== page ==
According to the Philadelphia Inquirer, Judge Brinkley has been transferred to civil court and stripped of all her criminal cases, which have been reassigned with growing concerns of unethical conduct on her part.
Lawyers and other judges have accused Brinkley of “imposing illegal sentences, allowing sentences to run past their maximum date, or failing [to] address cases remanded to her by higher courts” after reviewing her caseload.
“We have long raised concerns about Judge Brinkley,” Defender Association of Philadelphia Chief Keisha Hudson said. “Concerns in terms of judicial temperament and cases on an individual basis.”
Hudson said lawyers are reviewing 120 cases ruled on by Brinkley and are reconsidering the sentences because “they are grossly excessive.”
Brinkley is denying any wrongdoing and is seeking to have her position restored after filing a gender and racial discrimination complaint against the Pennsylvania Supreme Court.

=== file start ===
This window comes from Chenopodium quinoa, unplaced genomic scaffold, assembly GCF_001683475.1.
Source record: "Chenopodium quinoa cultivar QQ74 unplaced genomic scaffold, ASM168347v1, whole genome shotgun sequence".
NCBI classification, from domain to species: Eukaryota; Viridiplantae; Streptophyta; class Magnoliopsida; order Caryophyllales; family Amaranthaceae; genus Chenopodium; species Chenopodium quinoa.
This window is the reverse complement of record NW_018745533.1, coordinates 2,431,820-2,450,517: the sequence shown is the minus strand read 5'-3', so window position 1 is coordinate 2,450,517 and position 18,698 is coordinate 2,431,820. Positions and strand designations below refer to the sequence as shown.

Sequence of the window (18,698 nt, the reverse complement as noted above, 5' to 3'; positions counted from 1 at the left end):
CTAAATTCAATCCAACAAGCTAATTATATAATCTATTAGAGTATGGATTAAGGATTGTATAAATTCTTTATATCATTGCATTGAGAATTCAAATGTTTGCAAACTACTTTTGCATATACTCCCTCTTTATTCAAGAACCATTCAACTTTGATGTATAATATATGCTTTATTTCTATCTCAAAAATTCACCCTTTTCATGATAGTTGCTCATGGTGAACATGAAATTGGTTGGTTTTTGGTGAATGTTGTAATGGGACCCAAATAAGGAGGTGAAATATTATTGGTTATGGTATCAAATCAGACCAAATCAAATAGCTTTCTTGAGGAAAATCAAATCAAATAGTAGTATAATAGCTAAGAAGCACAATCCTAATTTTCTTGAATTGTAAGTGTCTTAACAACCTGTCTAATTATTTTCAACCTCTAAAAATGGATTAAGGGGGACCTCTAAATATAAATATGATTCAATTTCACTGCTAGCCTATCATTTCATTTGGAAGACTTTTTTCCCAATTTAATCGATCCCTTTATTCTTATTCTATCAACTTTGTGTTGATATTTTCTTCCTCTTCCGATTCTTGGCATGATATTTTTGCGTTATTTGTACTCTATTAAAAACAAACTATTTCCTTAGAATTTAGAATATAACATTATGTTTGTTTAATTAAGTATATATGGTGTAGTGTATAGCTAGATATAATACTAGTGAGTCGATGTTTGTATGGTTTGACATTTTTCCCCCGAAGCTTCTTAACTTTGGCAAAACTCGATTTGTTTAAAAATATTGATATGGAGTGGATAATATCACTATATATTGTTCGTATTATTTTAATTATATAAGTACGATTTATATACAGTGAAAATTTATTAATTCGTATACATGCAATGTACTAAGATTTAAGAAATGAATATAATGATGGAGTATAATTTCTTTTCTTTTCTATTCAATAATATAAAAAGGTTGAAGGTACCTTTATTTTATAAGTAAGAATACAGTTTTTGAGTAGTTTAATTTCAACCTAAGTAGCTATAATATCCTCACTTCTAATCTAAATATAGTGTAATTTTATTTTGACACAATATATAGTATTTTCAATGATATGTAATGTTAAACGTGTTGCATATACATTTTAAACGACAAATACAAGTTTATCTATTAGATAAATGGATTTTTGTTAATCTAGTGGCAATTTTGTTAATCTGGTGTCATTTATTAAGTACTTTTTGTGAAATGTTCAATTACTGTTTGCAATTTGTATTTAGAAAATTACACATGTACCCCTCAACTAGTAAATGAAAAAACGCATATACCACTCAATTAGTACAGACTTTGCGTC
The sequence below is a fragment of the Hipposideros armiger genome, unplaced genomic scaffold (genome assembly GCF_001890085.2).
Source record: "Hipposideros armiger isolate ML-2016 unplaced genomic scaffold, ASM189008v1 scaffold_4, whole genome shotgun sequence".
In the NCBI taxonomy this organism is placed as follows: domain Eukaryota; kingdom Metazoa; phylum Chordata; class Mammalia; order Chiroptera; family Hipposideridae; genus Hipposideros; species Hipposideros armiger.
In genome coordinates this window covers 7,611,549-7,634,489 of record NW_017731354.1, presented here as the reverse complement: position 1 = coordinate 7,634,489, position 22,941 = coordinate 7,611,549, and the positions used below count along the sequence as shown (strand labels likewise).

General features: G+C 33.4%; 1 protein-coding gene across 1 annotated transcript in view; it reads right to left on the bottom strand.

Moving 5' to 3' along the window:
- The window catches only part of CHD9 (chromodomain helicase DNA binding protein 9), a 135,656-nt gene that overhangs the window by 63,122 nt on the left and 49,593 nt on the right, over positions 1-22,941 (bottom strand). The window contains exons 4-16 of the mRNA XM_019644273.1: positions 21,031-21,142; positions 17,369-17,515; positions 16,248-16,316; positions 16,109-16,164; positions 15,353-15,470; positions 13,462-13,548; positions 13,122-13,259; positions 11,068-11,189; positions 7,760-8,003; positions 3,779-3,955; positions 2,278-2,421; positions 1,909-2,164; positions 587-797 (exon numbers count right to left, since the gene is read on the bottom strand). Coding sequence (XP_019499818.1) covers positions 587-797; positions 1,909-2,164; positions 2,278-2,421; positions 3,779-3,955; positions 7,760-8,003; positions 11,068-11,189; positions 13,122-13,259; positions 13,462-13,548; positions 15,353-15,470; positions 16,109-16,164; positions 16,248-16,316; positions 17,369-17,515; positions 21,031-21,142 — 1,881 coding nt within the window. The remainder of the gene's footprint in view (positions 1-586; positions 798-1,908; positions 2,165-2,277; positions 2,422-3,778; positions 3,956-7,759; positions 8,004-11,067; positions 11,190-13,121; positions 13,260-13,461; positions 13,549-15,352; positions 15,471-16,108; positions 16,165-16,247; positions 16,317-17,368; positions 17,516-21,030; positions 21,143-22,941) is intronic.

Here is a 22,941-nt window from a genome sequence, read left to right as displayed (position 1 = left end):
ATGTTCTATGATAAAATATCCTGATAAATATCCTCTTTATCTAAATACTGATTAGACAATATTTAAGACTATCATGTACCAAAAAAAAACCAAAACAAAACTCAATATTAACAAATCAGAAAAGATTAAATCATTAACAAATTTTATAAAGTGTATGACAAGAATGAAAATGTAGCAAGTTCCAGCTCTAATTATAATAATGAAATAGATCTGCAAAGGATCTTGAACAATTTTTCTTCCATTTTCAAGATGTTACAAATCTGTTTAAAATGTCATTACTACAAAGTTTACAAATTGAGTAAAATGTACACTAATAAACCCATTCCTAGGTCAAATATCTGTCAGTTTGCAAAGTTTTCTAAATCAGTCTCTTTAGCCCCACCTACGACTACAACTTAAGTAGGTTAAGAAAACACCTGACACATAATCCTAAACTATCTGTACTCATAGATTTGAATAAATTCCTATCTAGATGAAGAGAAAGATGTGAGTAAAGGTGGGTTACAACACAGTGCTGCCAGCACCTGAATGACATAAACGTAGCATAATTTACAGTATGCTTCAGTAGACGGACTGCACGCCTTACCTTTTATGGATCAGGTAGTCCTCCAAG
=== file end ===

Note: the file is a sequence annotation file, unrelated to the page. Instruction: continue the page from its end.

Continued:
“[The reassignment] raises unwarranted suspicions about [her] integrity and performance. The last place that such shenanigans can be allowed is in our courts where integrity must be the hallmark,” she wrote.
Judge Brinkley’s term has been draped in controversy, headlined by her handing Meek Mill a two-to-four-year sentence in October 2017 for what she ruled was a probation violation in his 2008 gun case after Meek was arrested in NYC for reckless endangerment for popping wheelies and riding a dirtbike through the streets without a helmet.
Meek was eventually released from prison in April 2018 on bail once the case landed at the Pennsylvania Supreme Court which ordered his immediate release.
In its decision, the court questioned the credibility of Meek’s original arresting officer, Reginald Graham, who was named in a list of possibly corrupt Philadelphia police officers.
“While the past five months have been a nightmare, the prayers, visits, calls, letters and rallies have helped me stay positive,” Meek said at the time of his release.